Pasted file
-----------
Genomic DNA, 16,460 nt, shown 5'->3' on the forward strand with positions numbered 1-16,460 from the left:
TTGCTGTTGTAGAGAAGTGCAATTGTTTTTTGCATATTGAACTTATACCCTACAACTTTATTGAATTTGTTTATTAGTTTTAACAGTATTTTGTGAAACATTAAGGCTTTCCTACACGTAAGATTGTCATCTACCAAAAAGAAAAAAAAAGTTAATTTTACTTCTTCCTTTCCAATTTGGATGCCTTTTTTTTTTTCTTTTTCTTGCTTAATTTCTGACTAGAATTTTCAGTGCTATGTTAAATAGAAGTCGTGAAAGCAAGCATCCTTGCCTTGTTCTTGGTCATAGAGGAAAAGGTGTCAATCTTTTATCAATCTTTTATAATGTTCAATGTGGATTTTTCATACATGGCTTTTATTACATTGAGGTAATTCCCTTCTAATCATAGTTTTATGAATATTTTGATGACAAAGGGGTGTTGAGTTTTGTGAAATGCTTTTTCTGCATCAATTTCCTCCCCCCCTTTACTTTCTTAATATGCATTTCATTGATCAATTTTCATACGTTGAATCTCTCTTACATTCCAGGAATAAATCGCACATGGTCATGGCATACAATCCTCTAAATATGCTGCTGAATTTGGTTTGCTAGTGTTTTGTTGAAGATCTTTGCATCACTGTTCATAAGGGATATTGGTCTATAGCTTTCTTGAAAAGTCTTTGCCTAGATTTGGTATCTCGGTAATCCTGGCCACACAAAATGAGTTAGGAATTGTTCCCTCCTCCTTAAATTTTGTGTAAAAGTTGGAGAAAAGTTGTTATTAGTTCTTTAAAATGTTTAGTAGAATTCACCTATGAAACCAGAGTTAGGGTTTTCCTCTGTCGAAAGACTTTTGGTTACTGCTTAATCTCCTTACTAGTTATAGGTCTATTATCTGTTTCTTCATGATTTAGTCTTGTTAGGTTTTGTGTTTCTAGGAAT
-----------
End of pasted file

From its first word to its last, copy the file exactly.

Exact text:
Genomic DNA, 16,460 nt, shown 5'->3' on the forward strand with positions numbered 1-16,460 from the left:
TTGCTGTTGTAGAGAAGTGCAATTGTTTTTTGCATATTGAACTTATACCCTACAACTTTATTGAATTTGTTTATTAGTTTTAACAGTATTTTGTGAAACATTAAGGCTTTCCTACACGTAAGATTGTCATCTACCAAAAAGAAAAAAAAAGTTAATTTTACTTCTTCCTTTCCAATTTGGATGCCTTTTTTTTTTTCTTTTTCTTGCTTAATTTCTGACTAGAATTTTCAGTGCTATGTTAAATAGAAGTCGTGAAAGCAAGCATCCTTGCCTTGTTCTTGGTCATAGAGGAAAAGGTGTCAATCTTTTATCAATCTTTTATAATGTTCAATGTGGATTTTTCATACATGGCTTTTATTACATTGAGGTAATTCCCTTCTAATCATAGTTTTATGAATATTTTGATGACAAAGGGGTGTTGAGTTTTGTGAAATGCTTTTTCTGCATCAATTTCCTCCCCCCCTTTACTTTCTTAATATGCATTTCATTGATCAATTTTCATACGTTGAATCTCTCTTACATTCCAGGAATAAATCGCACATGGTCATGGCATACAATCCTCTAAATATGCTGCTGAATTTGGTTTGCTAGTGTTTTGTTGAAGATCTTTGCATCACTGTTCATAAGGGATATTGGTCTATAGCTTTCTTGAAAAGTCTTTGCCTAGATTTGGTATCTCGGTAATCCTGGCCACACAAAATGAGTTAGGAATTGTTCCCTCCTCCTTAAATTTTGTGTAAAAGTTGGAGAAAAGTTGTTATTAGTTCTTTAAAATGTTTAGTAGAATTCACCTATGAAACCAGAGTTAGGGTTTTCCTCTGTCGAAAGACTTTTGGTTACTGCTTAATCTCCTTACTAGTTATAGGTCTATTATCTGTTTCTTCATGATTTAGTCTTGTTAGGTTTTGTGTTTCTAGGAAT